My older daughter, Lauren, had started asking my wife, Michele, and me pointed questions about body changes and sex when she was only seven. Until then, we had not talked about sex much as a family, though as a gynecologist my wife had always insisted the girls use the correct terminology for their body parts. She believes (and I agree) that the earlier a parent models a healthy attitude toward sexuality, the easier and more natural learning about it becomes. Such age-appropriate disclosure, however, often resulted in Lauren correcting adult euphemisms for female private parts that almost always ended in “oochie.” “The right word is VAGINA,” she would announce in a loud, clear voice.

Because Lindsay did not talk nearly as early as Lauren did, we sometimes forgot to model as much language for her. Michele was appalled one day when Lindsay publicly referred to her private area as her “front butt.” The gynecologist in Michele nearly fainted; the writer in me roared.

Michele believes a key reason she became a gynecologist was to make up for her lack of sex education as a child. She still gets agitated when describing her introduction to the need for personal hygiene. After a high-energy roller skating party when she was nine, her traditional Italian-American father hollered to his wife, “This kid needs deodorant!” Around the same time, her Grandma Marie would reach for her chest and say, “Let me feel your nannies,” followed by the baffling statement: “Your friend’s going to visit you soon.” When Michele got her period, her mother hugged her and declared: “Now you have to stay away from boys.” Then she ran to tell her neighbor friends about this mysterious “period,” which Michele vowed to look up in the dictionary later. I guess you could say she has been looking stuff up ever since. Such initiative for self-education makes even more sense when you consider that once Michele became a teenager, her mom told her that if she wore a bathing suit next to a boy she could get pregnant.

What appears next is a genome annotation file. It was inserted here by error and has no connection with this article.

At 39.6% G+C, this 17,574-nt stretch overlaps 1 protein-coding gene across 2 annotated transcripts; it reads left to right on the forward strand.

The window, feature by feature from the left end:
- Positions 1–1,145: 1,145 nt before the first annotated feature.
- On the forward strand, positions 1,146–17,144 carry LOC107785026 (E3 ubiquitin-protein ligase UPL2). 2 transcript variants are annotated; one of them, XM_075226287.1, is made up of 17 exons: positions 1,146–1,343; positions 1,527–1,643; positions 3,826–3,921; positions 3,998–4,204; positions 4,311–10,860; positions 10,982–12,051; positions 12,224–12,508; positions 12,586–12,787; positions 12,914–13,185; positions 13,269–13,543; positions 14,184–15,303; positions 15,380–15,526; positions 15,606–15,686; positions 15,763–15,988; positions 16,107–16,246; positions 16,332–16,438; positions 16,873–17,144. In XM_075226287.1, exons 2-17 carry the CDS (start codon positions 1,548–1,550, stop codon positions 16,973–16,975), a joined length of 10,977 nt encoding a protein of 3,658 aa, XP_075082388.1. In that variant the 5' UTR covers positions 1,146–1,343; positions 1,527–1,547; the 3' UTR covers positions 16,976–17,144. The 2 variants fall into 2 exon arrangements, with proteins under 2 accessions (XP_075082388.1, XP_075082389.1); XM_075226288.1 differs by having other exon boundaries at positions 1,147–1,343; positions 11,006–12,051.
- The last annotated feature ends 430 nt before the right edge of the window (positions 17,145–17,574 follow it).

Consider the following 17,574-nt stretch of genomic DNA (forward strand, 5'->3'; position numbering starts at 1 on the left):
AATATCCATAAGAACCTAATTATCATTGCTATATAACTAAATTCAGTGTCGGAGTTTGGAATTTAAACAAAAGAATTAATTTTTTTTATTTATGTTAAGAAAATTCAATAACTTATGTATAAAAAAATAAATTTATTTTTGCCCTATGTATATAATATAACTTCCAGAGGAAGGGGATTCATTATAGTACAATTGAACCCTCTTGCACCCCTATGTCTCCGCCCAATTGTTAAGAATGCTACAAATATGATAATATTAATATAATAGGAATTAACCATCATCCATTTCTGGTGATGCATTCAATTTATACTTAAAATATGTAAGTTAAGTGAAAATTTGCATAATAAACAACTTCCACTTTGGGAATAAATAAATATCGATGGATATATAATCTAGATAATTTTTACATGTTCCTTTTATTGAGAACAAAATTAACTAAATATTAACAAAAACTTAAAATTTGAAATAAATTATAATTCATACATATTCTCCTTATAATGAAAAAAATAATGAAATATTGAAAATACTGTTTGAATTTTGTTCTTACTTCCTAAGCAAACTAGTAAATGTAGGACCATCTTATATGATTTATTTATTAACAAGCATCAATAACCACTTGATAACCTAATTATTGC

For me, figuring out the best way to talk about sexuality with my children began with self-analysis. I tried to think back to the ways in which I learned about my body and sex, in the hopes of repeating the healthy and avoiding the unhealthy. Because it was a different, less open time (at least in my repressed, Irish-American home), no scenes emerged in my mind. Like Michele, I don’t remember ever talking with my parents about the ways of the nether regions (sorry for the euphemism). That seems unfathomable today, which is a good thing.

My first memories of wanting to know more about sex feature “tween me” begging one of my older brothers and his friend to give me some details. They probably did not know much either, but they wielded their apparent wealth of knowledge over me like warlords, taunting me with words whose meanings I did not know. One particularly memorable word rhymed with the name of our neighbor’s dog, who was named after the main character from The Hobbit. I got so angry that I chased them down the street with a monkey wrench, all the while screaming for them to define the mysterious word that rhymed with Bilbo.

Hoping to answer our daughters’ questions in a more enlightened way, Michele and I decided on a two-step strategy. First, we would search for age-appropriate books so they could feel comfortable learning from a neutral source (as a former professor, I’m a big fan of solutions via research). Then, we would follow up and answer any questions they might have